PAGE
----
Last summer I quoted percussionist Doug Perkins, an apparently offhand comment from his podcast: "I use the music at Boston Conservatory to teach ownership and leadership and thoughtful decision making. I certainly don’t make music because I think it sounds pretty. That’s the last thing I think about.”
On its face, this is a wildly counterintuitive thing for a professional musician to say. Music is not about sounds? How un-Cagean. (Though it is, maybe, Wolffian. When I played Snowdrop last year, we quickly realized that the piece was not about realizing a specific set of sounds but rather about achieving a certain sort of social mediation and group communication. Maybe it's something about New Hampshire -- Perkins and Wolff both taught at Dartmouth. Live Free or Die, etc.)
Music not about sound? Posh. It can't be, right?
But lately I find myself inside this comment. When you're really in rehearsal all day, especially as the years of toil and underemployment begin to stack up, it occurs to you: most of the time, this really isn't about the esthetic transcendent, the fleeting moment of connection and revelation. That's all great, but it isn't enough to sustain the practice. The pleasure of pretty sounds is too simple; what we're after can't be as easy as taking a bite of dark chocolate. Ironically, Cage leads us back to this. Stipulated: wind in the trees outside can be as beautiful a sound as Mozart. So why on earth do we keep working so hard?
We wouldn't keep doing this unless we were engaging in some deeper sort of creative problem solving, or some useful sort of introspective spiritual cartography.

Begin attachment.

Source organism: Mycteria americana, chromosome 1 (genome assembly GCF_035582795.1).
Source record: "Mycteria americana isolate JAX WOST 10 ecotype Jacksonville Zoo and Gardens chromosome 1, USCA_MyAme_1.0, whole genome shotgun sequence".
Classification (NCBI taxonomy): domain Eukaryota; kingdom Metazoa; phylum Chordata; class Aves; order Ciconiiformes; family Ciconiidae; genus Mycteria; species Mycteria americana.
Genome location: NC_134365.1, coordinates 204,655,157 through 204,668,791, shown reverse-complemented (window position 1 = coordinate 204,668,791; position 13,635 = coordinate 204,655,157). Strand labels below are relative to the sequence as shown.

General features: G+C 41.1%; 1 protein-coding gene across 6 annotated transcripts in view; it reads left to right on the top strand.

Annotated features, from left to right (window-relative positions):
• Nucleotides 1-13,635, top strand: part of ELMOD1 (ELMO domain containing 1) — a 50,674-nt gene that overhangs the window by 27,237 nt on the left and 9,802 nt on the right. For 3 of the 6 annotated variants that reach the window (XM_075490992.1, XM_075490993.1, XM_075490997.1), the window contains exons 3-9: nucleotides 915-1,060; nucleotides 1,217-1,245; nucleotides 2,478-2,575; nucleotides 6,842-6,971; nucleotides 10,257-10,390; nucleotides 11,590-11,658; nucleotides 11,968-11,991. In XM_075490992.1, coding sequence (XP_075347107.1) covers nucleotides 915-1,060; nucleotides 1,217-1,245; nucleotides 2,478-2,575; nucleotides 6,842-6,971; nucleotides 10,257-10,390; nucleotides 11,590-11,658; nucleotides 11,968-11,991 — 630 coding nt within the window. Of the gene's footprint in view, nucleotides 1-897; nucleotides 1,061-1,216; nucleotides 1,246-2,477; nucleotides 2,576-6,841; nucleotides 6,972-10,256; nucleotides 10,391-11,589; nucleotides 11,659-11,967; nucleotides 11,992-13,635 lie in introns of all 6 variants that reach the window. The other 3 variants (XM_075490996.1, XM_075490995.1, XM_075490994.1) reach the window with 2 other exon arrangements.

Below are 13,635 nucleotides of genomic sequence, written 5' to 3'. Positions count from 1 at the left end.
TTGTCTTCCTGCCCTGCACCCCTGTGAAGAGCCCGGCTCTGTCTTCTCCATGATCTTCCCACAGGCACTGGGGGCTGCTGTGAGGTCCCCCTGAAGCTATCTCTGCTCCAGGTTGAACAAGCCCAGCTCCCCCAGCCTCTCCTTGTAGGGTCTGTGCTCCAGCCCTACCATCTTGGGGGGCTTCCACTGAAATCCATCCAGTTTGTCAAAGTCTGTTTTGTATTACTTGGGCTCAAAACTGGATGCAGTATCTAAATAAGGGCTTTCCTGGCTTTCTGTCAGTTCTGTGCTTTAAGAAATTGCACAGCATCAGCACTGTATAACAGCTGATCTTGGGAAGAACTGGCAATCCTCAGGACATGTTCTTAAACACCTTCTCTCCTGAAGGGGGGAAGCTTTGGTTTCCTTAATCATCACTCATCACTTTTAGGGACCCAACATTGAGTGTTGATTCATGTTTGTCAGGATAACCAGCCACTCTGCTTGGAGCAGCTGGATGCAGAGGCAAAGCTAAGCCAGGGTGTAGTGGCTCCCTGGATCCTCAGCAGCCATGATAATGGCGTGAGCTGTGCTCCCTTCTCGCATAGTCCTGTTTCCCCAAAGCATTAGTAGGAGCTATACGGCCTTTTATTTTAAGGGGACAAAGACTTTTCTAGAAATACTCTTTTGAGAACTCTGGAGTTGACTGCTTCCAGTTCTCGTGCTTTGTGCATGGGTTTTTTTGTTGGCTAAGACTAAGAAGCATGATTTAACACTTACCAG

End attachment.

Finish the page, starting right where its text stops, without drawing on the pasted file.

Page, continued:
Maybe it's because my head's been deep in politics, but that's the root I keep coming back to, useful. The practice has social utility—it has to. Or it never could have sustained so many people, for so long, for so little pay.
“I’m a straight-up jazz musician, no doubt," Jason Moran once said. "But I also like to think of myself as an urban performance artist who happens to play piano.” I've played at devising a similar formula for my own activities. What if there's something else, something downy and diaphanous, that I'm really after, and the piano is useful but incidental to the basic quest? What if there's something much more mysterious that we're really doing all day, and the instrument we play is just, well, an instrument?
Maybe Doug was right. It's worth pointing out that he was referring specifically to his interest in "difficult" music, in the new, challenging, and unusual. Music that "destabilizes," to use a word from the zeitgeist.
Maybe we really are organizing something other than sound.
With that, I'm off to a loadbang concert.
[Score excerpt at the top is from Dance by Marta Gentilucci, 2016.]
Question: Is it possible to locate meaningful profession and meaningful religion in the same pursuit?
A few religions that have wafted through my life, some of them better religions than others: Lutheranism, writing, running, music, hiking, yoga, meditation, leaving town.
David Foster Wallace: "Because here's something else that's weird but true: in the day-to day trenches of adult life, there is actually no such thing as atheism. There is no such thing as not worshipping. Everybody worships. The only choice we get is what to worship. And the compelling reason for maybe choosing some sort of god or spiritual-type thing to worship—be it JC or Allah, be it YHWH or the Wiccan Mother Goddess, or the Four Noble Truths, or some inviolable set of ethical principles—is that pretty much anything else you worship will eat you alive."
10 Best of 2014
January: Wyoming and the Open
February: New Mexico and the Holes
Notes on The Accounts